Monday, February 29, 2016

ECW On TNN: a WWE Network Review

One of the greatest things that has happened to wrestling fans over the last couple years has been the creation of the WWE Network. An over-the-top streaming service, the WWE Network is basically a wrestling Netflix. The awesome thing about this network is that WWE has essentially consolidated 90 percent of all the wrestling in the past and present in America.

If there was an old promotion in the past that you enjoyed watching, the odds are high that for only $9.99 a month you can watch their programming on the WWE Network. And, several months out of the year they do a "first month free" deal, so you can usually try it out with no strings attached.

One of my favorite promotions as a pre-teen and early teenager was Extreme Championship Wrestling. Led by Paul Heyman from 1993 until it went out of business in 2001, the small promotion went from a regional wonder to a syndicated company with pay-per-view events all the way to one of the top promotions in the world with a weekly show on the cable network TNN, currently known as Spike.

I was so excited when the news of the TNN show came out. Before then, it was hard to watch ECW if you were a fan. Due to their "hardcore" style, full of blood and profanity and all that other stuff a kid likes, it didn't have a lot of syndication so magazines and video rentals were your best options to see EC-Dub.

The biggest issue was the time slot. Friday at 8 p.m. for a one-hour show was hard to remember. Due to its extreme nature, I would often forget and assume that it came on at 9 p.m. I would tune in at 8:58 to see the end of the show and get angry with myself.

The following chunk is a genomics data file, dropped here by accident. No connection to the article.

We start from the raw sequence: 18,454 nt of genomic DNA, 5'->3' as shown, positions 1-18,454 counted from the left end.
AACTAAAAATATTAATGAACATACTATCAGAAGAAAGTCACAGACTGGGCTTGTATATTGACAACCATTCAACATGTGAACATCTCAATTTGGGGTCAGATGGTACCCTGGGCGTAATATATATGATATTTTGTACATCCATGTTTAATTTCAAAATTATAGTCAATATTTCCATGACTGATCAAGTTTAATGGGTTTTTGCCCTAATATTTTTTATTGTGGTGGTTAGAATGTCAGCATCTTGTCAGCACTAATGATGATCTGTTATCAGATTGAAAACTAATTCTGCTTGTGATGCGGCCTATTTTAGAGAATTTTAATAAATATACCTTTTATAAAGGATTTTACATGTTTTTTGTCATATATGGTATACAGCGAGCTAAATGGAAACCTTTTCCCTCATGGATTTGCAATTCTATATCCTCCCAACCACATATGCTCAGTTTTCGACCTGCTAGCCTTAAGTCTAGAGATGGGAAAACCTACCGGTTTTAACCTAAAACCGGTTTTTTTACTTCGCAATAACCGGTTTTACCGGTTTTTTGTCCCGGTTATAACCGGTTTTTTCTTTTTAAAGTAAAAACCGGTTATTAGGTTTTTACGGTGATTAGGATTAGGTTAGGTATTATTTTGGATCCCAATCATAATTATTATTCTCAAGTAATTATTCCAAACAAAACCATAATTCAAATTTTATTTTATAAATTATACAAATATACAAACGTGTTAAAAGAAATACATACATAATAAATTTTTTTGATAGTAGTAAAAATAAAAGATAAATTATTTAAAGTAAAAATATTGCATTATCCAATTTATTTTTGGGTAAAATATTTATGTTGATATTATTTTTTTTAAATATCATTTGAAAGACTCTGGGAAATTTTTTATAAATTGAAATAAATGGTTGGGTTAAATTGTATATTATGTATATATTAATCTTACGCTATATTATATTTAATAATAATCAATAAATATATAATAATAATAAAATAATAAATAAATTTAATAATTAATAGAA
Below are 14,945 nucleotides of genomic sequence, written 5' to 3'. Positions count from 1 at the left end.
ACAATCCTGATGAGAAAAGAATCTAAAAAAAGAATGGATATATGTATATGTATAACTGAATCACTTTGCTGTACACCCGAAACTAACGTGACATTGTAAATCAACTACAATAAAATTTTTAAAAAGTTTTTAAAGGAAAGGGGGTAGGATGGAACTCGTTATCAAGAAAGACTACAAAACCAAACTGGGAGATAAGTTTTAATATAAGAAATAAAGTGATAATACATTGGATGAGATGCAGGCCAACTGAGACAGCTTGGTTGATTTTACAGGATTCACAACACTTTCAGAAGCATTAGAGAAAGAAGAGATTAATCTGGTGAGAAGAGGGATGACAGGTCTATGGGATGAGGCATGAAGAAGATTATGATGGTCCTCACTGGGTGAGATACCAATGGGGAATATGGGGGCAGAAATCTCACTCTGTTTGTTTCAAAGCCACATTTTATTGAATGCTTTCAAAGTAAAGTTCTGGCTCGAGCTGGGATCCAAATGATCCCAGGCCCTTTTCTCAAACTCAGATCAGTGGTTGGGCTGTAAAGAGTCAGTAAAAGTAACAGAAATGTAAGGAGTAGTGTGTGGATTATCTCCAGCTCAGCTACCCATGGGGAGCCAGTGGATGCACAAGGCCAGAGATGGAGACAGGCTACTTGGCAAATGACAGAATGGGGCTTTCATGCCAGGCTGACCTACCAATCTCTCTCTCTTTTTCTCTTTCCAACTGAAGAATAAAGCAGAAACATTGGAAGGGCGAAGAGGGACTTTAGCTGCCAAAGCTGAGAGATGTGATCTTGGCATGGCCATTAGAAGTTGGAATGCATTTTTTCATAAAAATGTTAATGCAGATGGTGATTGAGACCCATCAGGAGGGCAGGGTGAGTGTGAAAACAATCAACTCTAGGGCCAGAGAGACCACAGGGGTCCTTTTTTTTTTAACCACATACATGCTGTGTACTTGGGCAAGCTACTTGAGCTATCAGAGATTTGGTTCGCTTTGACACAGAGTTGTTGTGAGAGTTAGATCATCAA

It took the better part of two years to get most of the ECW content available on the WWE Network. Part of that was because they didn't want to give it all away at once. The other part was because they used a lot of unlicensed music and logos and WWE had to go back and digitally edit all of the episodes before they were suitable for airing.

The ECW On TNN episodes went up last week. And I've jumped into full nostalgia mode and have decided to watch all of them from beginning to end, over one year of shows and several pay-per-view events. I have watched the first four episodes, the next pay-per-view in chronology, then the sixth episode. For some reason, the fifth wasn't available. 

For my newest feature here, I will periodically check into the time machine and present to you a condensed version of what ECW is pushing, if the show is still good, and my thoughts on the whole thing.

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First off, ECW was in trouble right off the bat. Their top singles wrestler, Taz, and their top tag team, The Dudley Boys, had both signed with WWE. The Dudleys were gone by episode two and Taz lost his world heavyweight championship at the pay-per-view after the fourth episode, but stuck around for another month or so.

Storylines ECW was pushing:

Taz as the unstoppable monster ... He quickly laid waste to Tajiri and Rhino in singles matches, showing that his catchprashe "Beat me if you can, survive if I let you," was definitely true.

Rob Van Dam vs Jerry Lynn as the marquee matchup ... This feud was pushed heavily on the first episode of the program and they were the main event of the 2nd and 3rd episodes of the show. It was hyped by the announcers that Rob Van Dam was unstoppable, already a year-plus into his TV title reign, but that if anybody had his number, it was Lynn.

Mike Awesome is the new top guy ... The pay-per-view main event was Taz vs Masato Tanaka. When showing footage of Tanaka to the ECW audience, they included footage of him defeating Awesome. That did not go over well with the 6'8" 300 pounder, who could fly around the ring like a man a foot shorter and 100 pounds lighter. He showed up unannounced to the PPV, inserted himself into the match and won the belt. Since we had already seen Tanaka defeat Awesome, we now had a legit number one contender.